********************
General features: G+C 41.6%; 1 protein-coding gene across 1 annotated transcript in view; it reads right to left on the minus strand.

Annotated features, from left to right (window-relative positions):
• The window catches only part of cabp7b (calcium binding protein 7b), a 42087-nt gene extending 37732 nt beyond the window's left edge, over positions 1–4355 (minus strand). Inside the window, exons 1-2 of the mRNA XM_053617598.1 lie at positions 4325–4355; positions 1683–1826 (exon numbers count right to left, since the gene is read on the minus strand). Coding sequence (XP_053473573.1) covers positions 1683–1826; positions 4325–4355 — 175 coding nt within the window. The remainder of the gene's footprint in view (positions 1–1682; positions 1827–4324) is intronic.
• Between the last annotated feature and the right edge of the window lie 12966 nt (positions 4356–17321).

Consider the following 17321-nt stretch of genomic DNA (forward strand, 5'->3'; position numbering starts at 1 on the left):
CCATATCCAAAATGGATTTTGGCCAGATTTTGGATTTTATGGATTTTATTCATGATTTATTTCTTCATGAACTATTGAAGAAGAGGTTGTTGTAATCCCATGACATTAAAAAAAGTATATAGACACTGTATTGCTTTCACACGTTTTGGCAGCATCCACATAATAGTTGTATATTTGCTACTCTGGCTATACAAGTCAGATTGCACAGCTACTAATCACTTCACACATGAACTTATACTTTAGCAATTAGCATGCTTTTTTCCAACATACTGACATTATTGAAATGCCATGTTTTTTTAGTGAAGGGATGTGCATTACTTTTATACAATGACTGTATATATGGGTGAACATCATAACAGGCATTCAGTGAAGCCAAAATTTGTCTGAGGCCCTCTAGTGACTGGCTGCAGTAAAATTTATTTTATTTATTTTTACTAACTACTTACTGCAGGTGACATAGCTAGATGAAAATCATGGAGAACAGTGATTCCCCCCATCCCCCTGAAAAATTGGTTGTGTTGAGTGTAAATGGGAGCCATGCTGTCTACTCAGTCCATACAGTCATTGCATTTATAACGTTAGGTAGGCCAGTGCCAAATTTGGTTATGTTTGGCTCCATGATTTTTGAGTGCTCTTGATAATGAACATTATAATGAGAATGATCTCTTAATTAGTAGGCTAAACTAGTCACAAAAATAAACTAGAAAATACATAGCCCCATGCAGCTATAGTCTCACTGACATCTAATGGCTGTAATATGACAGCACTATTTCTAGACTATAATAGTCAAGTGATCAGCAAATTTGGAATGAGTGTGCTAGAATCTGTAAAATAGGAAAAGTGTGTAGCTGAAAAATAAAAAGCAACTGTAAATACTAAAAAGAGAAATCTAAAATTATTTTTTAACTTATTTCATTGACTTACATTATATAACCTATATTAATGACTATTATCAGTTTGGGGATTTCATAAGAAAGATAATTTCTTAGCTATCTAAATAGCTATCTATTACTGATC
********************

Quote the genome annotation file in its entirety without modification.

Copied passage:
General features: G+C 41.6%; 1 protein-coding gene across 1 annotated transcript in view; it reads right to left on the minus strand.

Annotated features, from left to right (window-relative positions):
• The window catches only part of cabp7b (calcium binding protein 7b), a 42087-nt gene extending 37732 nt beyond the window's left edge, over positions 1–4355 (minus strand). Inside the window, exons 1-2 of the mRNA XM_053617598.1 lie at positions 4325–4355; positions 1683–1826 (exon numbers count right to left, since the gene is read on the minus strand). Coding sequence (XP_053473573.1) covers positions 1683–1826; positions 4325–4355 — 175 coding nt within the window. The remainder of the gene's footprint in view (positions 1–1682; positions 1827–4324) is intronic.
• Between the last annotated feature and the right edge of the window lie 12966 nt (positions 4356–17321).

Consider the following 17321-nt stretch of genomic DNA (forward strand, 5'->3'; position numbering starts at 1 on the left):
CCATATCCAAAATGGATTTTGGCCAGATTTTGGATTTTATGGATTTTATTCATGATTTATTTCTTCATGAACTATTGAAGAAGAGGTTGTTGTAATCCCATGACATTAAAAAAAGTATATAGACACTGTATTGCTTTCACACGTTTTGGCAGCATCCACATAATAGTTGTATATTTGCTACTCTGGCTATACAAGTCAGATTGCACAGCTACTAATCACTTCACACATGAACTTATACTTTAGCAATTAGCATGCTTTTTTCCAACATACTGACATTATTGAAATGCCATGTTTTTTTAGTGAAGGGATGTGCATTACTTTTATACAATGACTGTATATATGGGTGAACATCATAACAGGCATTCAGTGAAGCCAAAATTTGTCTGAGGCCCTCTAGTGACTGGCTGCAGTAAAATTTATTTTATTTATTTTTACTAACTACTTACTGCAGGTGACATAGCTAGATGAAAATCATGGAGAACAGTGATTCCCCCCATCCCCCTGAAAAATTGGTTGTGTTGAGTGTAAATGGGAGCCATGCTGTCTACTCAGTCCATACAGTCATTGCATTTATAACGTTAGGTAGGCCAGTGCCAAATTTGGTTATGTTTGGCTCCATGATTTTTGAGTGCTCTTGATAATGAACATTATAATGAGAATGATCTCTTAATTAGTAGGCTAAACTAGTCACAAAAATAAACTAGAAAATACATAGCCCCATGCAGCTATAGTCTCACTGACATCTAATGGCTGTAATATGACAGCACTATTTCTAGACTATAATAGTCAAGTGATCAGCAAATTTGGAATGAGTGTGCTAGAATCTGTAAAATAGGAAAAGTGTGTAGCTGAAAAATAAAAAGCAACTGTAAATACTAAAAAGAGAAATCTAAAATTATTTTTTAACTTATTTCATTGACTTACATTATATAACCTATATTAATGACTATTATCAGTTTGGGGATTTCATAAGAAAGATAATTTCTTAGCTATCTAAATAGCTATCTATTACTGATC